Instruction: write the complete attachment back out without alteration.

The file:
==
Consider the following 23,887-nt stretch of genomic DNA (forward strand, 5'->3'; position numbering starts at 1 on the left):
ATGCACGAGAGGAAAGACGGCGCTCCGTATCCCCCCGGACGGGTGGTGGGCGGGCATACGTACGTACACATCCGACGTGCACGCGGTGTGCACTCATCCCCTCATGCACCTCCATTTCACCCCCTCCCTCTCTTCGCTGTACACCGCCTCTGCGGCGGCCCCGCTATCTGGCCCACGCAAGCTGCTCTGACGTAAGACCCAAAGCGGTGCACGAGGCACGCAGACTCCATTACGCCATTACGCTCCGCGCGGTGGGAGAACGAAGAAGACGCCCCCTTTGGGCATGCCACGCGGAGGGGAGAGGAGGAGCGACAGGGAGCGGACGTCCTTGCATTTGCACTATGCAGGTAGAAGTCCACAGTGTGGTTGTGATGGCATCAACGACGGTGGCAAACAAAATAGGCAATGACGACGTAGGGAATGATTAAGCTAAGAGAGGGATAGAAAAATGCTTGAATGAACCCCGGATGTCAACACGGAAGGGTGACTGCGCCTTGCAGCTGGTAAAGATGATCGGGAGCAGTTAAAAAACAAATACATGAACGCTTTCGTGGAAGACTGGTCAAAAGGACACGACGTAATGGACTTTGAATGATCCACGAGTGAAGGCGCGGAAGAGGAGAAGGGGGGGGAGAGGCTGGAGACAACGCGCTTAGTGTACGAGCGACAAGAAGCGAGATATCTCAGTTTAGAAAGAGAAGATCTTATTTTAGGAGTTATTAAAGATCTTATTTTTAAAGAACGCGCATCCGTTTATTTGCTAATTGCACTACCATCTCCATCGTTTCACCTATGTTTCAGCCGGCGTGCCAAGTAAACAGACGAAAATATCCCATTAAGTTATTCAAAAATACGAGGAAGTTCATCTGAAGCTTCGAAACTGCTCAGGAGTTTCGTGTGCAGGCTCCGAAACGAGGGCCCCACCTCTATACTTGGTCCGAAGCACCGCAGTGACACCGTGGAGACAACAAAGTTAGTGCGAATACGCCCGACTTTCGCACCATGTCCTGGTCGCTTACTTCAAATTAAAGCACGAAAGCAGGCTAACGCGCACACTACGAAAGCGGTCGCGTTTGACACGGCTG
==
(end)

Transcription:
Consider the following 23,887-nt stretch of genomic DNA (forward strand, 5'->3'; position numbering starts at 1 on the left):
ATGCACGAGAGGAAAGACGGCGCTCCGTATCCCCCCGGACGGGTGGTGGGCGGGCATACGTACGTACACATCCGACGTGCACGCGGTGTGCACTCATCCCCTCATGCACCTCCATTTCACCCCCTCCCTCTCTTCGCTGTACACCGCCTCTGCGGCGGCCCCGCTATCTGGCCCACGCAAGCTGCTCTGACGTAAGACCCAAAGCGGTGCACGAGGCACGCAGACTCCATTACGCCATTACGCTCCGCGCGGTGGGAGAACGAAGAAGACGCCCCCTTTGGGCATGCCACGCGGAGGGGAGAGGAGGAGCGACAGGGAGCGGACGTCCTTGCATTTGCACTATGCAGGTAGAAGTCCACAGTGTGGTTGTGATGGCATCAACGACGGTGGCAAACAAAATAGGCAATGACGACGTAGGGAATGATTAAGCTAAGAGAGGGATAGAAAAATGCTTGAATGAACCCCGGATGTCAACACGGAAGGGTGACTGCGCCTTGCAGCTGGTAAAGATGATCGGGAGCAGTTAAAAAACAAATACATGAACGCTTTCGTGGAAGACTGGTCAAAAGGACACGACGTAATGGACTTTGAATGATCCACGAGTGAAGGCGCGGAAGAGGAGAAGGGGGGGGAGAGGCTGGAGACAACGCGCTTAGTGTACGAGCGACAAGAAGCGAGATATCTCAGTTTAGAAAGAGAAGATCTTATTTTAGGAGTTATTAAAGATCTTATTTTTAAAGAACGCGCATCCGTTTATTTGCTAATTGCACTACCATCTCCATCGTTTCACCTATGTTTCAGCCGGCGTGCCAAGTAAACAGACGAAAATATCCCATTAAGTTATTCAAAAATACGAGGAAGTTCATCTGAAGCTTCGAAACTGCTCAGGAGTTTCGTGTGCAGGCTCCGAAACGAGGGCCCCACCTCTATACTTGGTCCGAAGCACCGCAGTGACACCGTGGAGACAACAAAGTTAGTGCGAATACGCCCGACTTTCGCACCATGTCCTGGTCGCTTACTTCAAATTAAAGCACGAAAGCAGGCTAACGCGCACACTACGAAAGCGGTCGCGTTTGACACGGCTG